Subject: Re: Successful FSBs
From: Lynn Winebarger <>
Date: Sat, 28 Sep 2002 19:38:22 -0500

On Saturday 28 September 2002 06:34, Stephen J. Turnbull wrote:
> >>>>> "Lynn" == Lynn Winebarger <> writes:
>     Lynn> There's nothing in the GPL that irrevocably binds a "user"
>     Lynn> to it.
> Which argument holds for all of M$'s practices that I know of.  But I
> said that already.

      Since I don't know what the contracts are for people whom M$ actually
allows to use their [M$'s] proprietary code in other software products, I can't 
say whether it holds for their practice or not.  Certainly they have attempted
to lock people in by holding their data hostage.  I don't see this improving with
the impending Palladium.
     I see no such attempt at locking-in in the GPL.  If the code you combine
with a GPL'ed work can be reasonably extracted, the extracted part can
be distributed however you like.  It's only the derivative work that is "infected".

> I'm simply pointing out that all restrictive licenses, whether free by
> the definitions of RMS or the OSI, or proprietary, appeal to the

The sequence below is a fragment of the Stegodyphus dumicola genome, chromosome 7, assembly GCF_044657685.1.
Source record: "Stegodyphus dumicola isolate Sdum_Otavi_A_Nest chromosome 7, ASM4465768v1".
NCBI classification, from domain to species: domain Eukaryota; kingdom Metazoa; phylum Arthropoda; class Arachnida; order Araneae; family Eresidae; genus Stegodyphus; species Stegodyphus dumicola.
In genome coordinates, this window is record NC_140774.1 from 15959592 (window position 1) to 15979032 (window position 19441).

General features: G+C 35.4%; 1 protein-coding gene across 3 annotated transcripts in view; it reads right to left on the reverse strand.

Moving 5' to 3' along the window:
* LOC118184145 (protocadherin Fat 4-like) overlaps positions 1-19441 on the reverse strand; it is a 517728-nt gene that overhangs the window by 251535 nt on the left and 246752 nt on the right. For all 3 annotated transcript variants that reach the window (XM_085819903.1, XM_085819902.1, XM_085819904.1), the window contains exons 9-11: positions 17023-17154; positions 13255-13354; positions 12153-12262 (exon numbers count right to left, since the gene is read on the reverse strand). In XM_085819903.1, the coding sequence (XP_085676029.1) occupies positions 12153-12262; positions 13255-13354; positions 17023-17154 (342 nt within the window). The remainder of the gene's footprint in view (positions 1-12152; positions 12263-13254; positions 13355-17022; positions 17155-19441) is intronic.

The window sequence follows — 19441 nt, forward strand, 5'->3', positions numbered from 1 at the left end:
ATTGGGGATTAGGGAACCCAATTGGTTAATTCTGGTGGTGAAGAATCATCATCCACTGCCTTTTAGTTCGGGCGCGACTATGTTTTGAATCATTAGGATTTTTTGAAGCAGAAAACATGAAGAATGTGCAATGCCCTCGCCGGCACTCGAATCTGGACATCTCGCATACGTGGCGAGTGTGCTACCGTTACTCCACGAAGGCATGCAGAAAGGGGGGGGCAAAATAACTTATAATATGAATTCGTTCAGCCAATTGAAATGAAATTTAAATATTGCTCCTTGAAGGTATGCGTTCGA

> coercive power of the government.
   This is ridiculous.  I could say the same thing about the use of paper
money, the construction of roads, or the fact that contracts aren't
practically meaningless exchanges of words and/or paper.  What part
of life in the company of other humans doesn't have some dependence
on the existence of social order?

>  And that RMS and the FSF do in fact
> behave in _predatory_ ways, taking advantage of the large corpus of
> GNU software to advance an agenda that (AFAICT) only a minority of
> free software advocates actually support in full.

    If you're referring here to the enforcing the GPL on libraries, I disagree.
If someone does not want to use the GPL on their work, they should
refrain from deriving it from GPL'ed works.  And, yes, I think the creation
of the interface to readline itself makes the work derivative of readline. [1]
What's predatory is that someone would believe they found a loophole
allowing them to evade their obligations.  If they did not wish to take